The British actor reveals her personal connection to Mike Leigh’s historical epic.
The great Mancunian actor Maxine Peake is having a moment – treading the boards, dominating the small screen (in new Channel 4 comedy The Bisexual), constantly engaged in political activism and now as the maternal beating heart of Mike Leigh’s historical epic, Peterloo. We caught up with her ahead of the film’s release.
LWLies: There’s a story that you sent Mike Leigh a postcard when you found out he was making Peterloo.
Peake: There had been a press release about the fact that this was his next project. From what I can gather, he wanted to get it out there as the anniversary was coming up. Lots of people got in touch with me: ‘Have you seen? Have you seen?’ Yes, I have seen it. I’m involved in the Peterloo memorial campaign, and have been for about six or seven years now. It’s just something I’ve been very interested in. Not only Mancunian social history, but British social history. I’d done tiny pieces with Mike in the past. I felt like I had a little bit of a relationship with him, so I thought I would write to him. What harm can it do?
I sent a little card saying, ‘It’s fantastic you’re going to make your next film based around the events of Peterloo. Everyone in Manchester involved in the memorial campaign is excited about it. I’d love to be in it, but I understand if there’s nothing for me. Thanks for having the bravery and the foresight to make something like this.’ And then he wrote back and said, ‘Course you can be in it. Give you a ring when I know more about what I’m doing.’ I waited about three or four months, and then I got the official call.
Did he explain his vision of the film when you first met?
He didn’t really. He talked to some of the actors and they would then say, ‘Ah, I think the film is about my character!’ Some people can get a little carried away, but that’s because you do spend time focused solely on your character and your character’s family. He said that I would be looking through the eyes of a middle-aged woman and her family, and that the film would explore the build-up to Peterloo.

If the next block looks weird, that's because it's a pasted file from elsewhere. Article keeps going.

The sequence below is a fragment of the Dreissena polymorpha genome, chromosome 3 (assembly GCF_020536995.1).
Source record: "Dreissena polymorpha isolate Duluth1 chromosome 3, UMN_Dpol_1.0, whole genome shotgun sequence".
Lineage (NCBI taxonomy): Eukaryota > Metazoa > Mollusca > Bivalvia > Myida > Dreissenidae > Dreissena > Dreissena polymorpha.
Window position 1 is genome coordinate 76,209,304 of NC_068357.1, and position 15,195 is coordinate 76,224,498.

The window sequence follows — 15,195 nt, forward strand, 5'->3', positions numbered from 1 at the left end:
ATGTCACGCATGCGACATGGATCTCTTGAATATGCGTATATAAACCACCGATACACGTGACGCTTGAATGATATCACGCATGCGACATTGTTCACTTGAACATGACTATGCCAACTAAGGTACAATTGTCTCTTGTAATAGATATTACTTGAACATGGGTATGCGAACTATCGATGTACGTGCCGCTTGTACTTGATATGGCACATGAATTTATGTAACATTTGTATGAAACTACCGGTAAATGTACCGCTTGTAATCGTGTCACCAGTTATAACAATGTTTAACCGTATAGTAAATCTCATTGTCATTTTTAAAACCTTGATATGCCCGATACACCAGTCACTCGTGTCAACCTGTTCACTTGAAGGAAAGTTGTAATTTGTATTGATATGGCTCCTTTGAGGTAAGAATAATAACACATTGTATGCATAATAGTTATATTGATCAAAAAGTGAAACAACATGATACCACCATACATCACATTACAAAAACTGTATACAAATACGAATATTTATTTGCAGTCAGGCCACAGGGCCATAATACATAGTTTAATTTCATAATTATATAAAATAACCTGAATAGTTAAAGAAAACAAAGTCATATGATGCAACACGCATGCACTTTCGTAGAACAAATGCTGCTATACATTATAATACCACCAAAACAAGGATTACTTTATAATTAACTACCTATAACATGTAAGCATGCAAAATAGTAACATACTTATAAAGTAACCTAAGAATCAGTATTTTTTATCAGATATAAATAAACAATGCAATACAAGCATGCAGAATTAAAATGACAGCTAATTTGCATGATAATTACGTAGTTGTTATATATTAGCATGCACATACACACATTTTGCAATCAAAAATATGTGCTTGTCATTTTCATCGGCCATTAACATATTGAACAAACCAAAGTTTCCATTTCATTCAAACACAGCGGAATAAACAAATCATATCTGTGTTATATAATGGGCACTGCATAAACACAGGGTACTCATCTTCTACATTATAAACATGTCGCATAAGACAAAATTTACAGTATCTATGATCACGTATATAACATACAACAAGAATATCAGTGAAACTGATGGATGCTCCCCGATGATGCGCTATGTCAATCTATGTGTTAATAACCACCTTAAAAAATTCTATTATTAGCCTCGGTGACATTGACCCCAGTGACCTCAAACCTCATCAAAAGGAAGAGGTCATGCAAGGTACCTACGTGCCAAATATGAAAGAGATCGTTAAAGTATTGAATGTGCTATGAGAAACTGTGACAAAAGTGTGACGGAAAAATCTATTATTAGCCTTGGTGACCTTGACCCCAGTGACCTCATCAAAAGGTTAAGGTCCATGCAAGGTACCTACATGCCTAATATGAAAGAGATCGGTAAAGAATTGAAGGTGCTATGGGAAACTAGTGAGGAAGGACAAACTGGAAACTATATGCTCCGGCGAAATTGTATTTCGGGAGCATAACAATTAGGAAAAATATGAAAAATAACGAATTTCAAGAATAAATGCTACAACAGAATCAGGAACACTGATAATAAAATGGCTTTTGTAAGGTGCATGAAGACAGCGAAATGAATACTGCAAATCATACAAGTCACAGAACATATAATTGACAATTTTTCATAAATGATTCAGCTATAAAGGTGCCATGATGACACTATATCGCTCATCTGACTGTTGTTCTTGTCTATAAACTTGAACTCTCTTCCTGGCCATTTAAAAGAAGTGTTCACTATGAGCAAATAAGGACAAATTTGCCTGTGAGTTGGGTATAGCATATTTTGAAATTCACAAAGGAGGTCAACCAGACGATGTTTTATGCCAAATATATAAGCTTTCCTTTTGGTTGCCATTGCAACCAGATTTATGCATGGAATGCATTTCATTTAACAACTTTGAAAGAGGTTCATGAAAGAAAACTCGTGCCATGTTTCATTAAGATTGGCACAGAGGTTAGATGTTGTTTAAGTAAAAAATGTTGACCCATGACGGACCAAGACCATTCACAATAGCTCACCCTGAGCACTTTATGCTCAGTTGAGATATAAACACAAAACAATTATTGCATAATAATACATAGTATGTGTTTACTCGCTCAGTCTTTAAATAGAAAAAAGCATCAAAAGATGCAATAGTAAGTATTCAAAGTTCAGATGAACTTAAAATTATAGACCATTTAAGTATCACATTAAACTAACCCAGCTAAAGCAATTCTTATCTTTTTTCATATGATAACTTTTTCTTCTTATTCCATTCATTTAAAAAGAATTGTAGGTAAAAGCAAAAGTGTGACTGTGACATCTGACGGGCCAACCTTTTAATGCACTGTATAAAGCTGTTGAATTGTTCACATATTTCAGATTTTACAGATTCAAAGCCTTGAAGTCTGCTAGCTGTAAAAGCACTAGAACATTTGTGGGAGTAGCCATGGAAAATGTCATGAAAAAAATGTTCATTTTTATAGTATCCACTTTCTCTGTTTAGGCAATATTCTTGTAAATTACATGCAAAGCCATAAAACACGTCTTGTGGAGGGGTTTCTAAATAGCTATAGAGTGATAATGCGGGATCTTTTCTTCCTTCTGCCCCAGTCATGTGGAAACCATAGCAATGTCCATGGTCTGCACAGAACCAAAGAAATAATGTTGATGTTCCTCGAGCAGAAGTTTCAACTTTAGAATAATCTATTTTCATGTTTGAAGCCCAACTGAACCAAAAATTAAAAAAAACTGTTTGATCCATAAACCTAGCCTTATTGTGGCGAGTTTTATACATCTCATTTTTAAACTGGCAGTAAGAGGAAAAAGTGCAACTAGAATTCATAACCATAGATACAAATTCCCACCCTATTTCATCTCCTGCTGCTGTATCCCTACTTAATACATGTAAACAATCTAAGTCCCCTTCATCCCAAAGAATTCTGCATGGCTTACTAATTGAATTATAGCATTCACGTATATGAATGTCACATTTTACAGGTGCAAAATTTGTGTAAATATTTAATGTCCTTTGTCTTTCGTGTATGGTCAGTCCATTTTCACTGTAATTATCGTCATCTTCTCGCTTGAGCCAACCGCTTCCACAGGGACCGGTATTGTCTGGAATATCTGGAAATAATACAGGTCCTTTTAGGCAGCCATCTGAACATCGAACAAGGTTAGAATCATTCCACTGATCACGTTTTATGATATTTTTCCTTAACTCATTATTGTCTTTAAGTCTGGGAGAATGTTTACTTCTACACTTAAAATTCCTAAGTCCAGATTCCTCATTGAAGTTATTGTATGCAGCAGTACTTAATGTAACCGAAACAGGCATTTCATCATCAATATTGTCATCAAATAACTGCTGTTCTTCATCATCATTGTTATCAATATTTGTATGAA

I knew it was going to be a huge project, and it was going to be a massive cast. There’s always a gamble you take with a Mike Leigh movie in that you can end up doing a lot of work and then not making it into the final cut. He gets so much material, and as he works he realises that he needs to mould the story and that means certain characters can get lost along the way. What with it being Mike Leigh and Peterloo, that was a gamble I was very happy to take, even if I am in it for a couple of minutes.
While you were making the film, did you talk about the ways Peterloo speaks to a modern audience?
Yeah, definitely. Lot’s of spontaneous political discussion that came out of it. You can’t help but draw parallels. And then you see the finished film and you’re just shocked – it’s the same old journey of fighting the establishment. It’s a continuation of capitalism. I hate to say it, but it’s same shit, different day.
Was there anyone, politically, who was on the other side of the fence when you were making the film?
Not really. It was one of those films where people were banging on the door to get in. Mike Leigh was making a film up north, he doesn’t make many up here, so the entire northern acting fraternity were thinking they could get into a Mike Leigh film. Because it was Peterloo, and even if people didn’t know about it, they wanted to know about. What I saw were actors getting really involved in it. I’ve since seen a couple at political rallies.
I’d love to ask you about Fanny Lye Deliver’d – a new film that you’re in by the British director Thomas Clay.
I finished work on that three years ago. I don’t know what’s happened to it. I hope it’s still going to be released. I would presume so. There was one point they were talking about doing reshoots on it. And then I’ve heard nothing from either producer or director. It would be very sad, as it was a beautiful script. I think Thomas is a perfectionist. Maybe it’s just taking a long time. He’s very specific about what he wants. That’s why it will get released at some point. I ended up doing an 11-week-shoot, and it went over by three weeks, so it’s had a lot of time and investment. This script came along, and it’s on the English Civil War and it feels very different to his other ventures. We shall see…
Peterloo is released 2 November. Read the LWLies review.
Published 30 Oct 2018
Veteran filmmaker Mike Leigh delivers a history lesson about the oft-forgotten 1819 Peterloo Massacre in Manchester.
By Adam Scovell
Despite the widespread gentrification of east London, this quiet street appears much as it did in 1993.
LWLies sits for the British cinema icon who doesn’t mince his words to talk Mr Turner.